The results were simultaneously surprising and unsurprising because we were all quite precise and remarkably similar in our expressed thoughts. We agreed…

Why we do our work at Merit:

  • Education changes the world.
  • Education empowers people to take control of their lives.
  • We are improving people’s lives through education.
  • We can and do make a difference in people’s lives through education.

How we do our work:

…by designing and delivering engaging and interactive courses that center around techniques that increase retention.  Using proven research grounded in adult education theory, our courses are designed for people to experience the learning in a hands-on, practical, and engaging medium so they can immediately put the knowledge they learn into practice.

What we do:

With a very talented, highly educated team, we design and deliver relevant professional education and training using engaging and memorable techniques.

 

Merit Career Development hopes to have the opportunity to work with your organization in 2016. We believe that we can make a difference in your life and in your organization.

 

Contact Us

 

Enjoy the Simon Sinek TedTalk by clicking here: http://www.ted.com/talks/simon_sinek_how_great_leaders_inspire_action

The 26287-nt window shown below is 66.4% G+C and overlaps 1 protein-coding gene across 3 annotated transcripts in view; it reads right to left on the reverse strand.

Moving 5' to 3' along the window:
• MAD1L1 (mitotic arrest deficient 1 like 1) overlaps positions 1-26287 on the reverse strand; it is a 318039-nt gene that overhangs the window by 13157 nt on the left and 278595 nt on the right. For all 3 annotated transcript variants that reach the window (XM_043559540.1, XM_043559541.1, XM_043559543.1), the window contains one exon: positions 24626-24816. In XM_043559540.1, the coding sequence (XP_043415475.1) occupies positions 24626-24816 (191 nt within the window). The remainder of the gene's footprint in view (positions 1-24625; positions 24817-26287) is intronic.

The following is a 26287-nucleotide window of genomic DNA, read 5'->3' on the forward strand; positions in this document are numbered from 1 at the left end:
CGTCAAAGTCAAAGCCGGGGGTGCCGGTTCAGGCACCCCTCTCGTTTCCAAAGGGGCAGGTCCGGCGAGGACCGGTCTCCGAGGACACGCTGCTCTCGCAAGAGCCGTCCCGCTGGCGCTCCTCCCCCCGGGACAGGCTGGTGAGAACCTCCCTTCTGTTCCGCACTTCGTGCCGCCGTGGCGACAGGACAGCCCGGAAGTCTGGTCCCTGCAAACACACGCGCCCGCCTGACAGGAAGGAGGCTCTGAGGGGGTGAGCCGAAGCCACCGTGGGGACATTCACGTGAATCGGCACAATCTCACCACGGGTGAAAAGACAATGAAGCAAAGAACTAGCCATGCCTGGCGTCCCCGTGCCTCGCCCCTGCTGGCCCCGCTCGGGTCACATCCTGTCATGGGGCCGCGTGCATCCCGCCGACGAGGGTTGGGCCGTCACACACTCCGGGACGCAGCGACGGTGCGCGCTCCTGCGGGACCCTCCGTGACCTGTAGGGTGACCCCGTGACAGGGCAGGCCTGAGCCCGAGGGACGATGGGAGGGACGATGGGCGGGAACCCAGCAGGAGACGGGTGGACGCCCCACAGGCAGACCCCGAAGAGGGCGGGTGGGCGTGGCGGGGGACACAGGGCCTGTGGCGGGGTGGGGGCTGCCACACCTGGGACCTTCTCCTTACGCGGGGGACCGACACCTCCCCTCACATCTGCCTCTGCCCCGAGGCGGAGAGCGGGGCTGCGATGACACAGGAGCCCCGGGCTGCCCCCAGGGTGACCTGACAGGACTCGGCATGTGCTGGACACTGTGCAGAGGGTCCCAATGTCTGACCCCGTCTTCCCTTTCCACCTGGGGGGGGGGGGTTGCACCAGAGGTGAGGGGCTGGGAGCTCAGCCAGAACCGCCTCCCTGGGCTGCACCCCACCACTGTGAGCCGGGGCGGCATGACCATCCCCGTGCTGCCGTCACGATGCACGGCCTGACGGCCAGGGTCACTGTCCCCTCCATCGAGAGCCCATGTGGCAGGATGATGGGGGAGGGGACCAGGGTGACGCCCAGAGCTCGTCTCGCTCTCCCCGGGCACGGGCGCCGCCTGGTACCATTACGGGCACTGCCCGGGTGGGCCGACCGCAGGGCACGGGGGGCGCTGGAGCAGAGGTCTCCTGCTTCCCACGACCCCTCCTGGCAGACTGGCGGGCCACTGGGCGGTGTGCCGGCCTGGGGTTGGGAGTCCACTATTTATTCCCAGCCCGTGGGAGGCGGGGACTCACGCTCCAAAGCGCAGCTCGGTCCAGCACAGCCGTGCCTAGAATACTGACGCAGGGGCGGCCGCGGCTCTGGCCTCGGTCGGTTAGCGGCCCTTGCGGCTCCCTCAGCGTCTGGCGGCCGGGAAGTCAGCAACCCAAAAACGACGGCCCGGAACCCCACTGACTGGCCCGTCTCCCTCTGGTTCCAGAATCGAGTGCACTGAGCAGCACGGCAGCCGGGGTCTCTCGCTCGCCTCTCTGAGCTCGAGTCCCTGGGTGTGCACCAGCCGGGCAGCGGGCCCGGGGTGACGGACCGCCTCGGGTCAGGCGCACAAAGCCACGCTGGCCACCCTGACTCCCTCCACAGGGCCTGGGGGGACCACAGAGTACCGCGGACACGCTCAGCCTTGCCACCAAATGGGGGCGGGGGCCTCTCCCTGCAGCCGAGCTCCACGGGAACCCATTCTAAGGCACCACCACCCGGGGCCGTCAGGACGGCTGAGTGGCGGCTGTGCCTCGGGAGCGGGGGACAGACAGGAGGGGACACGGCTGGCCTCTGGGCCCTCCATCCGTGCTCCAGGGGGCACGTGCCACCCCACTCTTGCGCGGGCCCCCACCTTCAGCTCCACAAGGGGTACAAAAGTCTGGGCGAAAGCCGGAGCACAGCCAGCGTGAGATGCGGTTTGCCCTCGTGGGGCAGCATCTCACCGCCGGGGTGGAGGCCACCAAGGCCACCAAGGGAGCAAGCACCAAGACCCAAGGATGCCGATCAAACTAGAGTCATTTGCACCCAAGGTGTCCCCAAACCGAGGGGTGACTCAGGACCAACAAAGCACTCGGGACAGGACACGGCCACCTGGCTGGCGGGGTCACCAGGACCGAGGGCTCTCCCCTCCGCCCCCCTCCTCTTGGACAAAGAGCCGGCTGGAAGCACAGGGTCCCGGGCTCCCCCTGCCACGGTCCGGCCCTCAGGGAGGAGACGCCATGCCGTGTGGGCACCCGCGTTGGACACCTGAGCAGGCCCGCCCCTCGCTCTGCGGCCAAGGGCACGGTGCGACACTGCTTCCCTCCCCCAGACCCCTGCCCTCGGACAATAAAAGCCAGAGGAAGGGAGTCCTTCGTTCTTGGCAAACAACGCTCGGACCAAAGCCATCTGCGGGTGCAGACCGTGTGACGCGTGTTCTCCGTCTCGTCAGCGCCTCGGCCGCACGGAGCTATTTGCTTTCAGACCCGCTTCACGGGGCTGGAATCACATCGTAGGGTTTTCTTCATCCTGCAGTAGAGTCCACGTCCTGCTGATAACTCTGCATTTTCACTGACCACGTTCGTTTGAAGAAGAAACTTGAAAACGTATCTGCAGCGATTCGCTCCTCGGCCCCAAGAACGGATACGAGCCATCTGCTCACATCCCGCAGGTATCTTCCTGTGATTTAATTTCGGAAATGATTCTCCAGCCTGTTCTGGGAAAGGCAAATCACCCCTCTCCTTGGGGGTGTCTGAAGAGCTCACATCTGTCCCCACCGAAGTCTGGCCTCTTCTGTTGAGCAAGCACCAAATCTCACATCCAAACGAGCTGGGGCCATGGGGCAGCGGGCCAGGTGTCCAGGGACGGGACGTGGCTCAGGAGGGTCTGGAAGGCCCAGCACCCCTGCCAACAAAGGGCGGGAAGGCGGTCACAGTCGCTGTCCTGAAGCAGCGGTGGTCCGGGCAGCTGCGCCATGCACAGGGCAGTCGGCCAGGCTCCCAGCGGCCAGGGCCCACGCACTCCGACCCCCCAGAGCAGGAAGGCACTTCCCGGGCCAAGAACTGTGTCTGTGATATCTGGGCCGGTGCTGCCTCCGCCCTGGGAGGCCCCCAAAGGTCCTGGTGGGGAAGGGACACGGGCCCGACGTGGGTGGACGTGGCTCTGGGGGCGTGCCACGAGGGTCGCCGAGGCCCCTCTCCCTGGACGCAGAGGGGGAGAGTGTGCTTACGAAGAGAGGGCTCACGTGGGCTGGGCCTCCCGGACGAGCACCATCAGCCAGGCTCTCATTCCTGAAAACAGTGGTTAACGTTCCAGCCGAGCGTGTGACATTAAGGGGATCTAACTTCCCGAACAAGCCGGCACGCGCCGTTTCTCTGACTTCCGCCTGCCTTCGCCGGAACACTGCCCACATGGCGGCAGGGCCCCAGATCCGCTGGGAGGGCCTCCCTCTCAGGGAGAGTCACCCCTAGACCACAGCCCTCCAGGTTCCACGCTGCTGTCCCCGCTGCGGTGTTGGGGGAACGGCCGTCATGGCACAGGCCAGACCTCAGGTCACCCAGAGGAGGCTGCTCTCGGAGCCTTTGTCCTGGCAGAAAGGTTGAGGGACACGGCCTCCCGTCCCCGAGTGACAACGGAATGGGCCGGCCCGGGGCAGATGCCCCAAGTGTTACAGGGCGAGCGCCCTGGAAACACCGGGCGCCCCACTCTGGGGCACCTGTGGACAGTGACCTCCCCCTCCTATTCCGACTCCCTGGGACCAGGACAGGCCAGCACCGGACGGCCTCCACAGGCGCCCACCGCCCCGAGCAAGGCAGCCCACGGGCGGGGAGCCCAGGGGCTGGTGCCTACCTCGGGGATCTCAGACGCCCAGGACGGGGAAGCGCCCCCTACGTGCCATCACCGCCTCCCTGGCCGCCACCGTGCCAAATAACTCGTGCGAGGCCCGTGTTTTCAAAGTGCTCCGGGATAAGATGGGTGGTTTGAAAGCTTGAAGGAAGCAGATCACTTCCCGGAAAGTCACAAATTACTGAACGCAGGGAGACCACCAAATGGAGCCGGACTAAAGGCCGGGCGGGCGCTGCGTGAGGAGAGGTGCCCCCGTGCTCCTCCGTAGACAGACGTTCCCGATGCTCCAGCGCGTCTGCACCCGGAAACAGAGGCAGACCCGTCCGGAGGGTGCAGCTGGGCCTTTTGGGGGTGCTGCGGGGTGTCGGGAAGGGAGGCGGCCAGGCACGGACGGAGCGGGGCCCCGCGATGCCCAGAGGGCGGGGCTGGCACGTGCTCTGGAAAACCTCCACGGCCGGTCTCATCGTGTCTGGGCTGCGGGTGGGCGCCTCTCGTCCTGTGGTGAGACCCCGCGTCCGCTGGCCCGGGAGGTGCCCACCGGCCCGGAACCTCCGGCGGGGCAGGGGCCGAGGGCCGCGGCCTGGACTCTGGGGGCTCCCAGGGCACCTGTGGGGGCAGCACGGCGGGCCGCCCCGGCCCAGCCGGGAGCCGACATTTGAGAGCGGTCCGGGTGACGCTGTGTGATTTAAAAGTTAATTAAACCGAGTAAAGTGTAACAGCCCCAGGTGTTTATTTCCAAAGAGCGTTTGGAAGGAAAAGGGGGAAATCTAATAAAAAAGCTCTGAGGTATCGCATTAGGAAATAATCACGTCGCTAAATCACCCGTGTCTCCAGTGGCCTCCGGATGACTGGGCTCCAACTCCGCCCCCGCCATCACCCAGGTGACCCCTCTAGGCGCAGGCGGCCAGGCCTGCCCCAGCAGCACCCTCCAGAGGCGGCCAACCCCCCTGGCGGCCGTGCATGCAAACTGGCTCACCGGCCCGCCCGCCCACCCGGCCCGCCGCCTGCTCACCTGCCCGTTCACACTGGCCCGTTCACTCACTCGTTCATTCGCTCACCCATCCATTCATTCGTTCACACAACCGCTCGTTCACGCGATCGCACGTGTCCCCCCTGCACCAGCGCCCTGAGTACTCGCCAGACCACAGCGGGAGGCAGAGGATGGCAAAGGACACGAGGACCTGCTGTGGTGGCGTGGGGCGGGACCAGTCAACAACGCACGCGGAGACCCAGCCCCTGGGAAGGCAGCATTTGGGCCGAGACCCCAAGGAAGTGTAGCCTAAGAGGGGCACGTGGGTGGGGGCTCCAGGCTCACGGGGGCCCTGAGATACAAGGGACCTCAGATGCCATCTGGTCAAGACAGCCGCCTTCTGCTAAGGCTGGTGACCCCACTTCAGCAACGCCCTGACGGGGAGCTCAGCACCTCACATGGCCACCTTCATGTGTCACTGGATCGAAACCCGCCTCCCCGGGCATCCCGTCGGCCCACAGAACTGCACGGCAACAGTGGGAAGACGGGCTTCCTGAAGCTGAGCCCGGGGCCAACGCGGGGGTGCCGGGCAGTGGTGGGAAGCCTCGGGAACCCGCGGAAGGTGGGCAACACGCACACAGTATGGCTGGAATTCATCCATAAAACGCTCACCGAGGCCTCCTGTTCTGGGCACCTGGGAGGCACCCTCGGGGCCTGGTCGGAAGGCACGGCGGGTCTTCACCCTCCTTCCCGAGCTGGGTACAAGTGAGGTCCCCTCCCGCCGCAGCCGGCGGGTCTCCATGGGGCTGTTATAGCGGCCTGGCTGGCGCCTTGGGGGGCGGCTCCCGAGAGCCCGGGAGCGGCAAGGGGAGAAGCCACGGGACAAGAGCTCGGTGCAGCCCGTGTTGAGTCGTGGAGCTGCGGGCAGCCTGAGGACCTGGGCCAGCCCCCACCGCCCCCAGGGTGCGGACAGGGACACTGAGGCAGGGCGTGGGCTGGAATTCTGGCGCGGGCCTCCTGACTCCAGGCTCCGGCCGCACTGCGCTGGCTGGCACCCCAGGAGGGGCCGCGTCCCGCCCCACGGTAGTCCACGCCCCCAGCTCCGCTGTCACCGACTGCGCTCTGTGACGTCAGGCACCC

Permanent link to this article: http://meritcd.com/blogs/do-you-know-your-why/

Thinking Outside the Box in Project Management

Thinking outside the boxExperienced project managers know that their work is about more than scheduling, assigning tasks, and tracking progress. While ultimately their job is to deliver on time and on budget, getting to the finish line often involves challenges that can’t be predicted and whose answers aren’t obvious. Good project managers are in the thick of things, analyzing the issues their teams face and leading in the development of their solutions.

This means that PMs need more than organizational and business skills. They need a sense of creativity and innovation that will allow them to find ways around problems ranging from random paperwork demands to the fallout from natural disasters. Though some might say project management is all about creating predictability, effective PMs aren’t afraid to think outside the box as they look for ways to hit their targets and improve the efficiency of their organizations.

For example, not long ago National Public Radio adopted an Agile-like approach to its creation of new programs. Rather than develop an idea in secret, launching it and then measuring its popularity, the network began releasing pilot programs and revamping them based on listener feedback – in effect conducting beta tests as part of its process. The result was that new titles like the TED Radio Hour and How To Do Everything were launched for an estimated one-third the cost of earlier programs.

NPR’s approach is a good example of how innovation can improve performance. Rather than blindly follow a traditional approach to program development, the network tailored its methodology to its business needs, achieving its goals with more flexibility, greater transparency, and reduced expense.